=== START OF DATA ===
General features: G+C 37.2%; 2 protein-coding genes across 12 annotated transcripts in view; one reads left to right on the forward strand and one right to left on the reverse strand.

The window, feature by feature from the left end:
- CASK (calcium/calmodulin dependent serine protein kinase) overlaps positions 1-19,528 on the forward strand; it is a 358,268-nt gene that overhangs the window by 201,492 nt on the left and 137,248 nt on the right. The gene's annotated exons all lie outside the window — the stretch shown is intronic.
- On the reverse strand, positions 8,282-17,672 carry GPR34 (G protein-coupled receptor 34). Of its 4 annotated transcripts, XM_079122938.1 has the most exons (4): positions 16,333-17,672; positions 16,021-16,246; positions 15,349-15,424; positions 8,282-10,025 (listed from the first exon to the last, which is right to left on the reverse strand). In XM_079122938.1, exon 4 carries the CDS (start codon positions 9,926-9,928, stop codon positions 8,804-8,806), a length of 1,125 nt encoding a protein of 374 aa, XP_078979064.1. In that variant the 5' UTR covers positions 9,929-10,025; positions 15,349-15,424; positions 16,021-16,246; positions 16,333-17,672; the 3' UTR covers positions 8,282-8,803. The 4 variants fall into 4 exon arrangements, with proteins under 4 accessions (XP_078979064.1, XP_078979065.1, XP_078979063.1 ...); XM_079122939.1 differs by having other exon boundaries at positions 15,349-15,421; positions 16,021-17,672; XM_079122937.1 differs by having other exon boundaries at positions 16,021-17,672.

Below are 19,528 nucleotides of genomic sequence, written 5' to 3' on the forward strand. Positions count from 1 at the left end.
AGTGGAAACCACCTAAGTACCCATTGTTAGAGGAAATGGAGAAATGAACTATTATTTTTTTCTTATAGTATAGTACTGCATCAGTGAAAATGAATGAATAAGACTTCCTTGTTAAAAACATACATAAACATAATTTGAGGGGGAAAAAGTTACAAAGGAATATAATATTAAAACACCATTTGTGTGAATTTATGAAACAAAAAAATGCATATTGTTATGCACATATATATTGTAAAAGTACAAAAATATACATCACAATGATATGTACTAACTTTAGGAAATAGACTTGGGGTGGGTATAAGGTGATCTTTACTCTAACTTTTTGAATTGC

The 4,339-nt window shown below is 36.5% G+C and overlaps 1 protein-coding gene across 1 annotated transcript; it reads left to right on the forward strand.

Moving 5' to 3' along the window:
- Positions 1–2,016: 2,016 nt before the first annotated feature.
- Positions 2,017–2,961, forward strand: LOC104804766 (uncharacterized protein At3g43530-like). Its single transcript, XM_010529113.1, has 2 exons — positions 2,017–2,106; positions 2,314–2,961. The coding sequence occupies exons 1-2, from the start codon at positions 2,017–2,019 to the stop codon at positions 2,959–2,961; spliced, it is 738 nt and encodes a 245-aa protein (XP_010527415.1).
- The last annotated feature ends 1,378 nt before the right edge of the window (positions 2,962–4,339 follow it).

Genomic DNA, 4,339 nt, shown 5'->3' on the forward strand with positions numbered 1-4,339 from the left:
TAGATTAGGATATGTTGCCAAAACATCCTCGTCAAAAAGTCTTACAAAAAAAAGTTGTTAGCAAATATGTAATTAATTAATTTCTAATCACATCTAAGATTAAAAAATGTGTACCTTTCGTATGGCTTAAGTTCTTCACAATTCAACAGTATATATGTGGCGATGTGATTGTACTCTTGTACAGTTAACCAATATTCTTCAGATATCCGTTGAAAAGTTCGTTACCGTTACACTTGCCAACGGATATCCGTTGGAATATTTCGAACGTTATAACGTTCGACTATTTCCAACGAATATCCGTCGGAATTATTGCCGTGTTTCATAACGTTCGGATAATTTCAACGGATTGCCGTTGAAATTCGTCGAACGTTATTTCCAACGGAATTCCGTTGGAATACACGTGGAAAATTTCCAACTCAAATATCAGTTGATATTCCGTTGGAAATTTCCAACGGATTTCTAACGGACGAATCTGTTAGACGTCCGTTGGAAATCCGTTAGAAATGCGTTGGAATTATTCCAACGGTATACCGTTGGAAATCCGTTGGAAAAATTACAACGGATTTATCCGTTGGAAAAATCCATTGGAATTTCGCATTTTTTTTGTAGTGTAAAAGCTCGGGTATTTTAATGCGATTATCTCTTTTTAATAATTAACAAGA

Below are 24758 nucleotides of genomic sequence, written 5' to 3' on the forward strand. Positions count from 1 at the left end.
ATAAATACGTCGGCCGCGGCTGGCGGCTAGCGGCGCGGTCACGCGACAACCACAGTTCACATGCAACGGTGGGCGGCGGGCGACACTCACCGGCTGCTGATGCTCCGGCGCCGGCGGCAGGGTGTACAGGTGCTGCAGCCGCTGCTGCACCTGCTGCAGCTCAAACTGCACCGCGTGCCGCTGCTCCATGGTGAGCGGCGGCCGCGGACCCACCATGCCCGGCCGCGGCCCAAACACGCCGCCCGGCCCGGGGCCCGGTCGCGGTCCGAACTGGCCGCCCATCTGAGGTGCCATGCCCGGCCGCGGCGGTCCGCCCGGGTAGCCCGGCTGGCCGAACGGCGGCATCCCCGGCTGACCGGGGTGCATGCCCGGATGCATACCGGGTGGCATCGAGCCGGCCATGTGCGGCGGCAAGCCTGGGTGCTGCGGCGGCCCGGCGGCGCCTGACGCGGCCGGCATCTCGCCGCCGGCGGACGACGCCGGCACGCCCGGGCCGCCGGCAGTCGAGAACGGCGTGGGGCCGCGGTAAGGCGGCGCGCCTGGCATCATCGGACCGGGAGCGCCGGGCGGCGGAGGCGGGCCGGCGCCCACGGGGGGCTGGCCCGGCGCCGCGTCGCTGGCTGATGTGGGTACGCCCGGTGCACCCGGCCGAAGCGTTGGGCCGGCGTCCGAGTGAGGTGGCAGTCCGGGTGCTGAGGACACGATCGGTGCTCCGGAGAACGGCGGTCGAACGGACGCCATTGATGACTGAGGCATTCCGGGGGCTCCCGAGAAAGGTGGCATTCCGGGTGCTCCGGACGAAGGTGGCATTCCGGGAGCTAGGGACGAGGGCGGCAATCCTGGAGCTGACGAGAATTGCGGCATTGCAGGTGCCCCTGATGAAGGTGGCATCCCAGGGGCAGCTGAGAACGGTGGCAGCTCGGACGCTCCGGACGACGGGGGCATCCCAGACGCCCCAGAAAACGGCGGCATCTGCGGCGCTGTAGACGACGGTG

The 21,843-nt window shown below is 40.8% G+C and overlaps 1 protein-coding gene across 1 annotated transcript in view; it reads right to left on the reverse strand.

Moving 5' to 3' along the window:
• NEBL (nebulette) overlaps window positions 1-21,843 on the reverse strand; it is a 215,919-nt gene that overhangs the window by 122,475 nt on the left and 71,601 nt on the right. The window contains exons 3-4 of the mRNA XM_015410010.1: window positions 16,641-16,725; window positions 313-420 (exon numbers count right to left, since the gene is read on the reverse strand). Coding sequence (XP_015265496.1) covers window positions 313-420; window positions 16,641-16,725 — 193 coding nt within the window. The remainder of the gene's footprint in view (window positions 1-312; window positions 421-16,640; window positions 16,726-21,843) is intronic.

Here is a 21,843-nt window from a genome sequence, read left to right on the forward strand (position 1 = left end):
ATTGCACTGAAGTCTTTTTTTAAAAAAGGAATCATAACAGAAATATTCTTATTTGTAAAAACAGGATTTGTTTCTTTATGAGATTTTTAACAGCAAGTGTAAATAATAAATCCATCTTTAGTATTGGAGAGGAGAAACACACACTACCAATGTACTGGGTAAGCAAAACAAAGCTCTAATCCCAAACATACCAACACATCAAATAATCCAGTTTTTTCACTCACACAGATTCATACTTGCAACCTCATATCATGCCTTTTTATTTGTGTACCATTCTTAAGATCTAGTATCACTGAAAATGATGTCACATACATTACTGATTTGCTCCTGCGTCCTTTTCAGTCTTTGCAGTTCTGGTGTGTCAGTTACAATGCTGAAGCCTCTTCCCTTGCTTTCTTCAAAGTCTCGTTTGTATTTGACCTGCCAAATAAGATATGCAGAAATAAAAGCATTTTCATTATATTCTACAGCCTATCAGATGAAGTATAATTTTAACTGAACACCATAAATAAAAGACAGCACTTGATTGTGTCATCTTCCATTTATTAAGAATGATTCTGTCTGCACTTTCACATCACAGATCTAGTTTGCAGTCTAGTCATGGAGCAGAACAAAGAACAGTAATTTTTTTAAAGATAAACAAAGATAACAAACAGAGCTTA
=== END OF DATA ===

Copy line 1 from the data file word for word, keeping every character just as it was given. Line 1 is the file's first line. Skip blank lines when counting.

General features: G+C 37.2%; 2 protein-coding genes across 12 annotated transcripts in view; one reads left to right on the forward strand and one right to left on the reverse strand.